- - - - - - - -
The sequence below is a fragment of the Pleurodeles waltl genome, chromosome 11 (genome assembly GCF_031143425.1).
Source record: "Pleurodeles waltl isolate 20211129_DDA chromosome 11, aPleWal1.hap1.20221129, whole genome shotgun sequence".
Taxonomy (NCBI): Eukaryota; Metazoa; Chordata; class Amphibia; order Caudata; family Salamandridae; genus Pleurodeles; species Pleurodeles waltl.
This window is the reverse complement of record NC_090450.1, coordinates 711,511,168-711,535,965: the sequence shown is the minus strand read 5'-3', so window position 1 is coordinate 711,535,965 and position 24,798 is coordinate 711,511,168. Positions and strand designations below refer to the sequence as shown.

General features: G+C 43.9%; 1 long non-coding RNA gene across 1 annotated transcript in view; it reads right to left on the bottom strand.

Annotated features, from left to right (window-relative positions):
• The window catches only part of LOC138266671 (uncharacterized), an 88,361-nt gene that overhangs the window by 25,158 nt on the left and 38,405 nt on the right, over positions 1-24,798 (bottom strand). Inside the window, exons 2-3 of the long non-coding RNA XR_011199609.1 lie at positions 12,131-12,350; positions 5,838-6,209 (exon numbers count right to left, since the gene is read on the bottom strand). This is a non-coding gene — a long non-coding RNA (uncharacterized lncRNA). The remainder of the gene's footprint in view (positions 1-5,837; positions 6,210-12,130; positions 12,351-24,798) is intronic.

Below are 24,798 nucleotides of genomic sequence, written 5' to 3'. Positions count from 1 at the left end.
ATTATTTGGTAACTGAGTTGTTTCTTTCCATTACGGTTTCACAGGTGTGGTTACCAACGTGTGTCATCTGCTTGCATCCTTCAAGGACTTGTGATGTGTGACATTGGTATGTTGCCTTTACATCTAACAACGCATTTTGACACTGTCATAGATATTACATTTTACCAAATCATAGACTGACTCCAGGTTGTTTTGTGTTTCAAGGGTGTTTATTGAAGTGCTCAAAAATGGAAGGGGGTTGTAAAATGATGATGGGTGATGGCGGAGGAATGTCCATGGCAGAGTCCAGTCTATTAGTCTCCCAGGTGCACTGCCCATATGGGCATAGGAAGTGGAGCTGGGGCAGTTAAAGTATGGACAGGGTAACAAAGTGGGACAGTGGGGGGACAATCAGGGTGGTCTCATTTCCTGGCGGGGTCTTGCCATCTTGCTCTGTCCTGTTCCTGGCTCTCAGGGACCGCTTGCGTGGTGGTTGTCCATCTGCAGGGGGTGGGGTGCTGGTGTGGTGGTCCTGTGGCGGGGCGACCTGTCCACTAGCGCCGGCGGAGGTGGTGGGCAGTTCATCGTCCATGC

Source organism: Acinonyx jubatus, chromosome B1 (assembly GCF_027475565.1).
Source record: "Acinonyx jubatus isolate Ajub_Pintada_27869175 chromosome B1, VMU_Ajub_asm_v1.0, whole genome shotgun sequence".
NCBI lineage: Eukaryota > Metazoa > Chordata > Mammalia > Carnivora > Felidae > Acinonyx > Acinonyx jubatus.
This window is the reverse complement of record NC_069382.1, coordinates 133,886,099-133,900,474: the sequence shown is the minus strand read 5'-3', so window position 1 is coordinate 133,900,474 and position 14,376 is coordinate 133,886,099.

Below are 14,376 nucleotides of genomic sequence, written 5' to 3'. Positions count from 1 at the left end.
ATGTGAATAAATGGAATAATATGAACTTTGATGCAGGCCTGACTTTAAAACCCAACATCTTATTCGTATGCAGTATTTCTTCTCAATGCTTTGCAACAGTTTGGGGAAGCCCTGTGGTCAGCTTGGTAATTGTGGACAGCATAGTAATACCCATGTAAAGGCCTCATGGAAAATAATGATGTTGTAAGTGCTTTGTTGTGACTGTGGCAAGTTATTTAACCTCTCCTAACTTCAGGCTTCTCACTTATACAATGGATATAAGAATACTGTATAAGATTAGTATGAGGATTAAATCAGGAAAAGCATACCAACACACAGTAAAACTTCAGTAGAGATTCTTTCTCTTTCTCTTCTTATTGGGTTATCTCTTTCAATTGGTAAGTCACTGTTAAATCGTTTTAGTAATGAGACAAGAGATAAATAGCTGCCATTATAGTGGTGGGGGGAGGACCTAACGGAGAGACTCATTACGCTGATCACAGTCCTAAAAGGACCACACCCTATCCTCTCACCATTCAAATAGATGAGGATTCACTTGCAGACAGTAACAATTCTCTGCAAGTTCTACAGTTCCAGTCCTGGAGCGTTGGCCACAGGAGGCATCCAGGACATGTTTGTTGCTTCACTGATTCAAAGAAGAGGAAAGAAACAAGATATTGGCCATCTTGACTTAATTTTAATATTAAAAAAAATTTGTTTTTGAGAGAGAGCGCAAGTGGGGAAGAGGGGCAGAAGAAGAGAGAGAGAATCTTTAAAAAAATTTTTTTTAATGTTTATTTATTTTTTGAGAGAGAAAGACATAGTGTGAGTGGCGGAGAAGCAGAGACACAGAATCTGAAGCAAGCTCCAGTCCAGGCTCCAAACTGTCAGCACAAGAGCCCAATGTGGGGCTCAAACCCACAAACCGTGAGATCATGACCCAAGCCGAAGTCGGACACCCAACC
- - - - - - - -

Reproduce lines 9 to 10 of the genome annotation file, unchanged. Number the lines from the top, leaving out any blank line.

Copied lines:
ATTATTTGGTAACTGAGTTGTTTCTTTCCATTACGGTTTCACAGGTGTGGTTACCAACGTGTGTCATCTGCTTGCATCCTTCAAGGACTTGTGATGTGTGACATTGGTATGTTGCCTTTACATCTAACAACGCATTTTGACACTGTCATAGATATTACATTTTACCAAATCATAGACTGACTCCAGGTTGTTTTGTGTTTCAAGGGTGTTTATTGAAGTGCTCAAAAATGGAAGGGGGTTGTAAAATGATGATGGGTGATGGCGGAGGAATGTCCATGGCAGAGTCCAGTCTATTAGTCTCCCAGGTGCACTGCCCATATGGGCATAGGAAGTGGAGCTGGGGCAGTTAAAGTATGGACAGGGTAACAAAGTGGGACAGTGGGGGGACAATCAGGGTGGTCTCATTTCCTGGCGGGGTCTTGCCATCTTGCTCTGTCCTGTTCCTGGCTCTCAGGGACCGCTTGCGTGGTGGTTGTCCATCTGCAGGGGGTGGGGTGCTGGTGTGGTGGTCCTGTGGCGGGGCGACCTGTCCACTAGCGCCGGCGGAGGTGGTGGGCAGTTCATCGTCCATGC

Source organism: Acinonyx jubatus, chromosome B1 (assembly GCF_027475565.1).